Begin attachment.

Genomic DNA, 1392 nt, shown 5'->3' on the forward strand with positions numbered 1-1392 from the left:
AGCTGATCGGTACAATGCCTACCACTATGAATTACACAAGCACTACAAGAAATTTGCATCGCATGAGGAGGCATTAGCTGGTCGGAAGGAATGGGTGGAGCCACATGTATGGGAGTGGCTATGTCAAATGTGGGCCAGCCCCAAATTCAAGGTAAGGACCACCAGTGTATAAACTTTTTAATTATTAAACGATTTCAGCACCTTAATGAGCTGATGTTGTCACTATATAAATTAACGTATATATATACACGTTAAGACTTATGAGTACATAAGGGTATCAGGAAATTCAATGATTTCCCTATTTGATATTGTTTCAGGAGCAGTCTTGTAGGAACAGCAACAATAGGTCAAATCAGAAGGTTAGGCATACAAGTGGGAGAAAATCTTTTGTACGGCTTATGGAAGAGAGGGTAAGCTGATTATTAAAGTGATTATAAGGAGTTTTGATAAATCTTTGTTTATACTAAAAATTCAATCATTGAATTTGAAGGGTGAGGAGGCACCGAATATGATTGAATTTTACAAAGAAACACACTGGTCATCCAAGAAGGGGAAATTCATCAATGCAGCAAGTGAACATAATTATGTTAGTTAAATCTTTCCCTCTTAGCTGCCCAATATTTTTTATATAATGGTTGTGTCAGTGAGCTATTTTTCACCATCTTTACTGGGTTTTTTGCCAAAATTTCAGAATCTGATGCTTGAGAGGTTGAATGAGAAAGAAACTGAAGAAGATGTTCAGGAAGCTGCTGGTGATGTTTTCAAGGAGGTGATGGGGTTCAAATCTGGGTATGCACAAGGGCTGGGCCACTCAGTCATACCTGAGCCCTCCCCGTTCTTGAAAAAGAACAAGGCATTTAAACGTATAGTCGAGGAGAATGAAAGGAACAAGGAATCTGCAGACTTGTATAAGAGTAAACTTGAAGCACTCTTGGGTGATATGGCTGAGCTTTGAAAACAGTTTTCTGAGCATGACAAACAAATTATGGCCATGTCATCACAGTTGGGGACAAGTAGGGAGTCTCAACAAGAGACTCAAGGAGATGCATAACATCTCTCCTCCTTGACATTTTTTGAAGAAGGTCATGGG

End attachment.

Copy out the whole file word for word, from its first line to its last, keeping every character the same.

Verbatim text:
Genomic DNA, 1392 nt, shown 5'->3' on the forward strand with positions numbered 1-1392 from the left:
AGCTGATCGGTACAATGCCTACCACTATGAATTACACAAGCACTACAAGAAATTTGCATCGCATGAGGAGGCATTAGCTGGTCGGAAGGAATGGGTGGAGCCACATGTATGGGAGTGGCTATGTCAAATGTGGGCCAGCCCCAAATTCAAGGTAAGGACCACCAGTGTATAAACTTTTTAATTATTAAACGATTTCAGCACCTTAATGAGCTGATGTTGTCACTATATAAATTAACGTATATATATACACGTTAAGACTTATGAGTACATAAGGGTATCAGGAAATTCAATGATTTCCCTATTTGATATTGTTTCAGGAGCAGTCTTGTAGGAACAGCAACAATAGGTCAAATCAGAAGGTTAGGCATACAAGTGGGAGAAAATCTTTTGTACGGCTTATGGAAGAGAGGGTAAGCTGATTATTAAAGTGATTATAAGGAGTTTTGATAAATCTTTGTTTATACTAAAAATTCAATCATTGAATTTGAAGGGTGAGGAGGCACCGAATATGATTGAATTTTACAAAGAAACACACTGGTCATCCAAGAAGGGGAAATTCATCAATGCAGCAAGTGAACATAATTATGTTAGTTAAATCTTTCCCTCTTAGCTGCCCAATATTTTTTATATAATGGTTGTGTCAGTGAGCTATTTTTCACCATCTTTACTGGGTTTTTTGCCAAAATTTCAGAATCTGATGCTTGAGAGGTTGAATGAGAAAGAAACTGAAGAAGATGTTCAGGAAGCTGCTGGTGATGTTTTCAAGGAGGTGATGGGGTTCAAATCTGGGTATGCACAAGGGCTGGGCCACTCAGTCATACCTGAGCCCTCCCCGTTCTTGAAAAAGAACAAGGCATTTAAACGTATAGTCGAGGAGAATGAAAGGAACAAGGAATCTGCAGACTTGTATAAGAGTAAACTTGAAGCACTCTTGGGTGATATGGCTGAGCTTTGAAAACAGTTTTCTGAGCATGACAAACAAATTATGGCCATGTCATCACAGTTGGGGACAAGTAGGGAGTCTCAACAAGAGACTCAAGGAGATGCATAACATCTCTCCTCCTTGACATTTTTTGAAGAAGGTCATGGG